Almost immediately after Netflix unveiled plans for its first-ever original live sports broadcast and production, the streaming giant threw cold water on the idea of becoming a major player in pursuing further live rights.
“We are in the sports business,” Netflix co-CEO Ted Sarandos said on the company’s third-quarter earnings call. “But we’re in the part of the sports business that we bring the most value to, which is the drama of sport.”
Netflix added 9 million subscribers in the third quarter, and will raise its premium service price from $19.99 to $22.99.
The recent Netflix Cup announcement — a live golf event on Nov. 14 featuring athletes from the PGA Tour’s “Full Swing” and Formula 1’s “Drive to Survive” — stoked interest across the industry as Netflix finally made its long-awaited entry into live sports.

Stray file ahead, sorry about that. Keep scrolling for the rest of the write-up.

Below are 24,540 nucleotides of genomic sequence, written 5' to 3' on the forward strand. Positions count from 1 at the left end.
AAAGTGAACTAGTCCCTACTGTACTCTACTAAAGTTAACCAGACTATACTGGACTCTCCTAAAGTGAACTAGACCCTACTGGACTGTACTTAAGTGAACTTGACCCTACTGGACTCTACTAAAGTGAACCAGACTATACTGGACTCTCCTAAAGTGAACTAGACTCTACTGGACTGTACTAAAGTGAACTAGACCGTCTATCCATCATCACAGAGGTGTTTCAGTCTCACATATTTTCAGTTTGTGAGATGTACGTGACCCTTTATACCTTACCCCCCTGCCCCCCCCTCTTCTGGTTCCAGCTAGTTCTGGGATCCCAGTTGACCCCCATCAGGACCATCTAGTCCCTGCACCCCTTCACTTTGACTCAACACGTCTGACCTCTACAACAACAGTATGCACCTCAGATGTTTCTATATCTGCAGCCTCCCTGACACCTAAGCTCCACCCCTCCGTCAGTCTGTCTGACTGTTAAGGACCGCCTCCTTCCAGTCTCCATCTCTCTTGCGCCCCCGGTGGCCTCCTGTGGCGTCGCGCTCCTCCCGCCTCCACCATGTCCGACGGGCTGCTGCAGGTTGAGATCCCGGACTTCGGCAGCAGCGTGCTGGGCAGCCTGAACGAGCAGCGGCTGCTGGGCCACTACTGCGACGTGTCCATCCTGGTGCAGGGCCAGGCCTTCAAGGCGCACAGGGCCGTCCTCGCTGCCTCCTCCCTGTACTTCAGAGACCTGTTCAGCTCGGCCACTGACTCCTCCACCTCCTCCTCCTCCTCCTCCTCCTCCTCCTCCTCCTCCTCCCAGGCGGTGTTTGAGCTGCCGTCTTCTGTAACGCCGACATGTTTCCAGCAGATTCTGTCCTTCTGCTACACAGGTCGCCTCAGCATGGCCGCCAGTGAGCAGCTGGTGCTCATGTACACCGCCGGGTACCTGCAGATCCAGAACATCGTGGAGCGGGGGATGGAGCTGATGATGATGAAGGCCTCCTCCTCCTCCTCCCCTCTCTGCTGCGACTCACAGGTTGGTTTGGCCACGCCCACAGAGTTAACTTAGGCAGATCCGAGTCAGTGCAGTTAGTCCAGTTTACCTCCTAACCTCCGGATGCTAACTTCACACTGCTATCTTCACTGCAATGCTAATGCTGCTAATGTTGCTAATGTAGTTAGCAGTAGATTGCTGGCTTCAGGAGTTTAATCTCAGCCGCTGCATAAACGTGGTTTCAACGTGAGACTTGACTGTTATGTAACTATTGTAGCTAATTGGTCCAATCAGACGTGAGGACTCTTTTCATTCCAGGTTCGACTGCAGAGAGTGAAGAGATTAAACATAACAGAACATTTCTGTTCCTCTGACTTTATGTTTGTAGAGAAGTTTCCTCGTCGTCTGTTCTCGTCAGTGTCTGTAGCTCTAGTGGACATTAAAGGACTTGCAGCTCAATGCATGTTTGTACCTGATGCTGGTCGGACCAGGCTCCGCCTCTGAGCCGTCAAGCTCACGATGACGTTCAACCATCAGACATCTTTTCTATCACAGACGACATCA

For now, the company doesn’t want investors getting any big ideas.
“No core change in our live sport strategy or licensing [of] live sports,” Sarandos said. “We are investing heavily in increasing our live capabilities so that as the demand grows for that and we find different ways, the liveness can be part of the creative storytelling, we want to be able to do that at a big scale.”
Put Up Or Shut Up
The Netflix Cup will mark a pivotal moment for the media company: Its first attempt at a live event was a disaster earlier this year when it was unable to air the Season 4 reunion of its hit dating show “Love Is Blind.”
A second poor showing around a live event could damper investor expectations for any future endeavors in the space.